73Dermatomyositis, polymyositis, and necrotizing autoimmune myopathy all cause proximal muscle weakness. Proximal weakness is often progressive, with patients reporting difficulty in raising their arms above their head, climbing stairs, or standing from a seated position. Clinically, dermatomyositis is distinguished from polymyositis and necrotizing autoimmune myopathy by its distinctive dermal findings.

A 47-year-old man presented to an urgent care ambulatory clinic with a 3-day history of swelling around his left eye and a sensation of tightness in his throat. It had become difficult for him to swallow solids, and he felt as though food was sticking in his throat. A new Clinical Problem-Solving summarizes.

Clinical Pearl

• What are the characteristic dermal findings associated with dermatomyositis?

Dermatomyositis is distinguished from polymyositis and necrotizing autoimmune myopathy by its distinctive dermal findings, including Gottron’s papules (violaceous papules on the dorsum of the metacarpalphalangeal and interphalangeal joints), Gottron’s sign (nonpalpable macules over the extensor surfaces of joints), heliotrope rash (a violaceous rash involving the periorbital skin), V sign (also known as shawl sign), in which there are macular erythematous lesions over the anterior chest and back, and holster sign, in which these lesions appear over the upper lateral thighs. Patients may have dilated nail-fold capillaries (which can be visualized with a dermatoscope) and ragged or thickened cuticles. In rare instances, the characteristic cutaneous features of dermatomyositis develop without muscle involvement, in a condition that is designated amyopathic dermatomyositis or dermatomyositis sine myositis.

Clinical Pearl

• What laboratory findings may be seen in dermatomyositis?

Elevation in creatine kinase levels is characteristic of all the inflammatory myopathies, with levels rising up to 50 times as high as the upper limit of the normal range in patients with dermatomyositis. Myositis-specific antibodies are often measured, since findings can have prognostic significance. The most common such antibody is anti–Jo-1, which is present in up to 20% of patients with polymyositis or dermatomyositis. The anti–Jo-1 antibody is associated with the antisynthetase syndrome, a constellation of arthritis, Raynaud’s phenomenon, mechanic’s hands (in which there is cracking along the distal tip and edges of the fingers), and interstitial lung disease, which is associated with a poorer prognosis in patients with an inflammatory myopathy.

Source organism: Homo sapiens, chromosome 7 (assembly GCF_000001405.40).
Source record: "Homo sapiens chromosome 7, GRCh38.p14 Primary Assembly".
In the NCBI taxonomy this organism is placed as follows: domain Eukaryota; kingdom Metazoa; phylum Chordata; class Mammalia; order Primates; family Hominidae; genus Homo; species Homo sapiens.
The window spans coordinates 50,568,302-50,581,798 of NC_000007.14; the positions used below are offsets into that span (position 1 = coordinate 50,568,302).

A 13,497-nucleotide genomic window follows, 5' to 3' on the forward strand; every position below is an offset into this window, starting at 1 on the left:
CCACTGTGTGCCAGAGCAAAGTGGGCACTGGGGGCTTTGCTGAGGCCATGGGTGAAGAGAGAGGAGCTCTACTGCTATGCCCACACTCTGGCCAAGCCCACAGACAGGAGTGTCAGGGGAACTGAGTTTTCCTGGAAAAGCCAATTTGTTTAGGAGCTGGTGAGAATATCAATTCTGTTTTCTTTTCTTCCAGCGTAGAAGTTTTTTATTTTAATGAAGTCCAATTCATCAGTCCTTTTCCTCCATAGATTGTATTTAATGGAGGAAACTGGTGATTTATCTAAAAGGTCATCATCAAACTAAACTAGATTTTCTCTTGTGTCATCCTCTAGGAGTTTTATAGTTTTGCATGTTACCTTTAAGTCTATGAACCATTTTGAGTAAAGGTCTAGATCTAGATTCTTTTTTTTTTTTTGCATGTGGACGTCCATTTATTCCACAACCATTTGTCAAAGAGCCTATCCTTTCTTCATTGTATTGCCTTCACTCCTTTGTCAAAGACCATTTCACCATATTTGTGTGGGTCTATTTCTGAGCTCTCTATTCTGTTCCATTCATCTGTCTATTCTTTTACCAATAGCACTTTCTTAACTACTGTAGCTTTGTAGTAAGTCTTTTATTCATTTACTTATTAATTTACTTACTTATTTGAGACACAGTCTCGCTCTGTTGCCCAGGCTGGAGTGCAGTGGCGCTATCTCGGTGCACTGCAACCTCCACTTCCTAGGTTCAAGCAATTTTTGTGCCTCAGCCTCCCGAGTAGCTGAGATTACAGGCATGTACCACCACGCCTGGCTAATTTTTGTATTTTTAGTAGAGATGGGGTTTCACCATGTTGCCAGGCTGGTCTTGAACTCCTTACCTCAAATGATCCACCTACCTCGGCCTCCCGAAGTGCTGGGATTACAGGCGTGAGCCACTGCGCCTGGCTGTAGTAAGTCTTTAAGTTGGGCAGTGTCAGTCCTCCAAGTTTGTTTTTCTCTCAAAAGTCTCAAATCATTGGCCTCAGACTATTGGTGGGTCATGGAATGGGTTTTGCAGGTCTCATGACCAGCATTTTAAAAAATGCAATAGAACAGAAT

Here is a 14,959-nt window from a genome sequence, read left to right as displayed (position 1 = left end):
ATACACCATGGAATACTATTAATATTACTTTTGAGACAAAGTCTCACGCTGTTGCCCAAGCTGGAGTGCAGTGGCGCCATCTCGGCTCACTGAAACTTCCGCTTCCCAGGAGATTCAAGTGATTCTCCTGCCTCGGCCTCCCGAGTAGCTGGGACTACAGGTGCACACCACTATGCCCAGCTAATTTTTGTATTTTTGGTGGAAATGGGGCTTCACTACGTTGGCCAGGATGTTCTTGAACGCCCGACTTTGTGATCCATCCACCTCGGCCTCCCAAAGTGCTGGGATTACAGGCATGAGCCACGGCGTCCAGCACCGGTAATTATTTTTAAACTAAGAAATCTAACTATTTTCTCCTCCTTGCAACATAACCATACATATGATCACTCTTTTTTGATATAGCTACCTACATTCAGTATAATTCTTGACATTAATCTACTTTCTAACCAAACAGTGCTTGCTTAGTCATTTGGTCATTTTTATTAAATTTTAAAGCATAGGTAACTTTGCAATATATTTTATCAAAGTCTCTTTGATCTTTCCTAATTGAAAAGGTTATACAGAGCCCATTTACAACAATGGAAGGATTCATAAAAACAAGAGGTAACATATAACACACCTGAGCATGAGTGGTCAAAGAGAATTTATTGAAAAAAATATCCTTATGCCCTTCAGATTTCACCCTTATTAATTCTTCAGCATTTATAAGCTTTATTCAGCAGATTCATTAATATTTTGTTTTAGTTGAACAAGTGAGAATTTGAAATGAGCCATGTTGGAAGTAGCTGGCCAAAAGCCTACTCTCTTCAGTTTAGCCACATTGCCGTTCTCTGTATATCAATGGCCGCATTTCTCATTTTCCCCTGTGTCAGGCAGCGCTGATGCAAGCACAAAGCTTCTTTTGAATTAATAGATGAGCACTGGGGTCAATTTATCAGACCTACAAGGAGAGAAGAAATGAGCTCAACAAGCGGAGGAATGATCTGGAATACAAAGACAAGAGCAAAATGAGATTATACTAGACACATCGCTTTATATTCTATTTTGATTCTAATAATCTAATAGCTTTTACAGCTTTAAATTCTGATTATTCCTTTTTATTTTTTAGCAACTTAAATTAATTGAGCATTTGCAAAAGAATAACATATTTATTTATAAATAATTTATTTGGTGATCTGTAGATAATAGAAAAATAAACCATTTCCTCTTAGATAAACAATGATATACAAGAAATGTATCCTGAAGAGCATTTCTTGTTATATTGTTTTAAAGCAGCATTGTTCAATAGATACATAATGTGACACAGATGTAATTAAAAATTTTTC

Morning Report Questions

Q: What is the nature of the cancer risk in patients with dermatomyositis? 

A: A reported 15 to 25% of patients with dermatomyositis have had prior cancer or have concurrent cancer, or cancer will develop in them. However, there does not appear to be a correlation between dermatomyositis and a particular type of cancer; in most patients, the diagnosis of dermatomyositis comes after the diagnosis of cancer. There are no consensus guidelines for cancer screening in patients with inflammatory myositis. It is prudent to ensure age-appropriate cancer screening; some experts recommend chest, abdominal, and pelvic imaging for further assessment in patients without a known cancer, although data are lacking in regard to the associated cost-effectiveness and outcomes. Anti–transcriptional intermediary factor 1γ (also referred to as anti-p155) and anti–nuclear matrix protein 2 are associated with an increased risk of cancer in adults with dermatomyositis; the former, which is included in the myositis-specific antibody panel at most laboratories, has been reported to have a positive predictive value of 78% and a specificity of 89%.

Q: What medications are used for the initial treatment of dermatomyositis? 

A: Although there is a paucity of controlled trials on the treatment of dermatomyositis, glucocorticoids are the mainstay of treatment for dermatomyositis, polymyositis, and autoimmune necrotizing myositis — largely on the basis of clinical experience. Oral prednisone is often started at a dose of 0.75 to 1 mg per kilogram of body weight, with intravenous glucocorticoids reserved for severe or progressive cases; doses are tapered gradually, primarily on the basis of the patient’s symptoms. Additional immunosuppressants are often added as glucocorticoid-sparing agents — most often methotrexate or azathioprine, although mycophenolate and cyclosporine have also been used.